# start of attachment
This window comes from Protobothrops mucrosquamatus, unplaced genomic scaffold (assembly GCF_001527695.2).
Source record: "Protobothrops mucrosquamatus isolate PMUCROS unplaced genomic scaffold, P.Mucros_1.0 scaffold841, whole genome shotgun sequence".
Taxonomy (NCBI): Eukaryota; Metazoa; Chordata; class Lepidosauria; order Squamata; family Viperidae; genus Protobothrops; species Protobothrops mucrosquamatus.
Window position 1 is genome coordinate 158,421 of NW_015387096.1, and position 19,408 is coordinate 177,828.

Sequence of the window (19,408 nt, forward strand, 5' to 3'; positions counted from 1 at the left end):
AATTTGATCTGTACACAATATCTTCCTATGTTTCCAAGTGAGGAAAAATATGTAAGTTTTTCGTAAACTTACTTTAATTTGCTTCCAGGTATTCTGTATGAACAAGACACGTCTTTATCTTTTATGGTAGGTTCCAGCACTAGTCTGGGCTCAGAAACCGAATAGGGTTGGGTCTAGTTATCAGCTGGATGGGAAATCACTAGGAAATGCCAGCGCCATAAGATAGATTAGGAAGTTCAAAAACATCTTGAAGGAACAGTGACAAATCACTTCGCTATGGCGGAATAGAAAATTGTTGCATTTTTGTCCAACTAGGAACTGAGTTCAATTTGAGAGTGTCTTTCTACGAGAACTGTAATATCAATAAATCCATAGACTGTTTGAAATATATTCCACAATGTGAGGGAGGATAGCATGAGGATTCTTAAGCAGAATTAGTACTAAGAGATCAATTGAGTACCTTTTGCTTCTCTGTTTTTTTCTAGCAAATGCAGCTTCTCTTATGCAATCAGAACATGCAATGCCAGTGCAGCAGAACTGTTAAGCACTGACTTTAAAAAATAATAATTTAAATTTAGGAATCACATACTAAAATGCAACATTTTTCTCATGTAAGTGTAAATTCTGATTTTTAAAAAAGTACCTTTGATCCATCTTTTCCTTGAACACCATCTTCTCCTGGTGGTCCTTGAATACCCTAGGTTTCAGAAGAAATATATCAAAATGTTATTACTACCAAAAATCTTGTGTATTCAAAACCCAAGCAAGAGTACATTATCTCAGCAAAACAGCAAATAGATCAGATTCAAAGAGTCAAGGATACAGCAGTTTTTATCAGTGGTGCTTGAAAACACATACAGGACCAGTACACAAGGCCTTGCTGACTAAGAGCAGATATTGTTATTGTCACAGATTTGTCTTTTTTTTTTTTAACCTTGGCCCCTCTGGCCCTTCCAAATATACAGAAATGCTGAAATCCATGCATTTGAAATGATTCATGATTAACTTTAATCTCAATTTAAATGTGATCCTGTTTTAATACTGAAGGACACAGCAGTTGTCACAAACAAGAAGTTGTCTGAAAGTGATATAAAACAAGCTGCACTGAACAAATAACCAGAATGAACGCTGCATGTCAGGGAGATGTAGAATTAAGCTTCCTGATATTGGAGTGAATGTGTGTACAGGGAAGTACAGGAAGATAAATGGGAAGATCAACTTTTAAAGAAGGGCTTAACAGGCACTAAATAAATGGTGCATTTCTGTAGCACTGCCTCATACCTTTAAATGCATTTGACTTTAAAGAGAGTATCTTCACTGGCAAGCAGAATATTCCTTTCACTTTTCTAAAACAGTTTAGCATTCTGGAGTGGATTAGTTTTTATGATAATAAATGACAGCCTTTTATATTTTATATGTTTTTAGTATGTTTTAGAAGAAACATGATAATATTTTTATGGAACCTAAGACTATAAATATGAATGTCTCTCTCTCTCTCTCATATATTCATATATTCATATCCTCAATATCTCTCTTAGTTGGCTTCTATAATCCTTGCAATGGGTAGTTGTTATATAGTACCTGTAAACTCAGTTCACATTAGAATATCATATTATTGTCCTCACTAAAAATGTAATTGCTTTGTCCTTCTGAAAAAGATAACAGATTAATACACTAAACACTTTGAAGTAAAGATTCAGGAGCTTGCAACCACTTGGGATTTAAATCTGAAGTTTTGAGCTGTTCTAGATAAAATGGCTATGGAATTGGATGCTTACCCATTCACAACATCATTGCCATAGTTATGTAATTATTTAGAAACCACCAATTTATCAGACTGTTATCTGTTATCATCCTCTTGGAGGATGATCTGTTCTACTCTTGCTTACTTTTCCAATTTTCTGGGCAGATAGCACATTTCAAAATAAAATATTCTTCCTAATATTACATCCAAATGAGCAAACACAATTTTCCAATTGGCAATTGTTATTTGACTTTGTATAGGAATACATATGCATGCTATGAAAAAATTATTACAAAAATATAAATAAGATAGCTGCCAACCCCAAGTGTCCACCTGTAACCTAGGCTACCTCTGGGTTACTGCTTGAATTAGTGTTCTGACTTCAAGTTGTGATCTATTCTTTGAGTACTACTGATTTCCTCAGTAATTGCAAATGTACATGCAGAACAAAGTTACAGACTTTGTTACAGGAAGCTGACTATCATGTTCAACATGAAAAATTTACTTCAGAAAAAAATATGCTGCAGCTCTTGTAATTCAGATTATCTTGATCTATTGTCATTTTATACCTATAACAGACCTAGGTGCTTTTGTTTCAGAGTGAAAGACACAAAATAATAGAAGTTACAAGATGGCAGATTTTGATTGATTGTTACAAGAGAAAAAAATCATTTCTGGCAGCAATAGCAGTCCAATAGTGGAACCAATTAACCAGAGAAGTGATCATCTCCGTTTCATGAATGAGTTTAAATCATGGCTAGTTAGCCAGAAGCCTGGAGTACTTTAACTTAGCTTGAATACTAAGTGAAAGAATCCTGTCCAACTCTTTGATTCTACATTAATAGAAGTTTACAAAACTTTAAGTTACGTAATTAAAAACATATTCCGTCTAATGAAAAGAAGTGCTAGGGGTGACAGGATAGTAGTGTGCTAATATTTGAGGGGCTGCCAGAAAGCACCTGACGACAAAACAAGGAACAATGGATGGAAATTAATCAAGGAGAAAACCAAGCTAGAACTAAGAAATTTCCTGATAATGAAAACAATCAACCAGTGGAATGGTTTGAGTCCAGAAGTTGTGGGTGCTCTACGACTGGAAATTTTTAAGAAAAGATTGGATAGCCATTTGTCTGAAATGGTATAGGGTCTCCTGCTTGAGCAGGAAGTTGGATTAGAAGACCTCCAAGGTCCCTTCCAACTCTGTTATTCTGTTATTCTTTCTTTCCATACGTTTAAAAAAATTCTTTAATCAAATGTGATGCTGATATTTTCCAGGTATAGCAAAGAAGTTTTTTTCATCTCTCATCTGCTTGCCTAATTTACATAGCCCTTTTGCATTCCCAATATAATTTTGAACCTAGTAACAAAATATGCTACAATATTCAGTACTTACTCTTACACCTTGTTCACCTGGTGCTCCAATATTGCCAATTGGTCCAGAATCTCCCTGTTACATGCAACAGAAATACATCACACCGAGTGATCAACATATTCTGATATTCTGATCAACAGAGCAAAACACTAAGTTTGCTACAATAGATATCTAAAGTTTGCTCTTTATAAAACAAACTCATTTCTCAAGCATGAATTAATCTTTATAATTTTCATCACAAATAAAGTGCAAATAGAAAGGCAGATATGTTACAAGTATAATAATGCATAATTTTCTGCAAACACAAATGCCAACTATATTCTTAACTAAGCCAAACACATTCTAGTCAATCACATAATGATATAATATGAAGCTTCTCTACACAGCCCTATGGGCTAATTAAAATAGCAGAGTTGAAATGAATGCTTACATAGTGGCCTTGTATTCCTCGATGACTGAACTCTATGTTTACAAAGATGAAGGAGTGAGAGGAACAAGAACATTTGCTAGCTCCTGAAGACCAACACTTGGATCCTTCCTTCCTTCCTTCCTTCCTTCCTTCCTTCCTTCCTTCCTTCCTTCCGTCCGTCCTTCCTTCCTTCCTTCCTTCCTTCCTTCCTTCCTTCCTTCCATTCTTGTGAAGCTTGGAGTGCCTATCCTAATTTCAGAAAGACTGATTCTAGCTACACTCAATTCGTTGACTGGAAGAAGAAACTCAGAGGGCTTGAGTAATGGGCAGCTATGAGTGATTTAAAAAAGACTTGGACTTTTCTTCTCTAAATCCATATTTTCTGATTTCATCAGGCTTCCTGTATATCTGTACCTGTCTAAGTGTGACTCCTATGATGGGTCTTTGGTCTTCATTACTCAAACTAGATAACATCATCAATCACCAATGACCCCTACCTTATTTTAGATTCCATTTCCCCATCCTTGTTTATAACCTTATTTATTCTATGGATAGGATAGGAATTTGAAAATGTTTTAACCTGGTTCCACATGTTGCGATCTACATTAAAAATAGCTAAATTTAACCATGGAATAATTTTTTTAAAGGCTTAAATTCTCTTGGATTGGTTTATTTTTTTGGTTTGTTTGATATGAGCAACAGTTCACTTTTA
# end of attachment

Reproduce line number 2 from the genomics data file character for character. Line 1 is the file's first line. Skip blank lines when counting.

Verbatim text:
Source record: "Protobothrops mucrosquamatus isolate PMUCROS unplaced genomic scaffold, P.Mucros_1.0 scaffold841, whole genome shotgun sequence".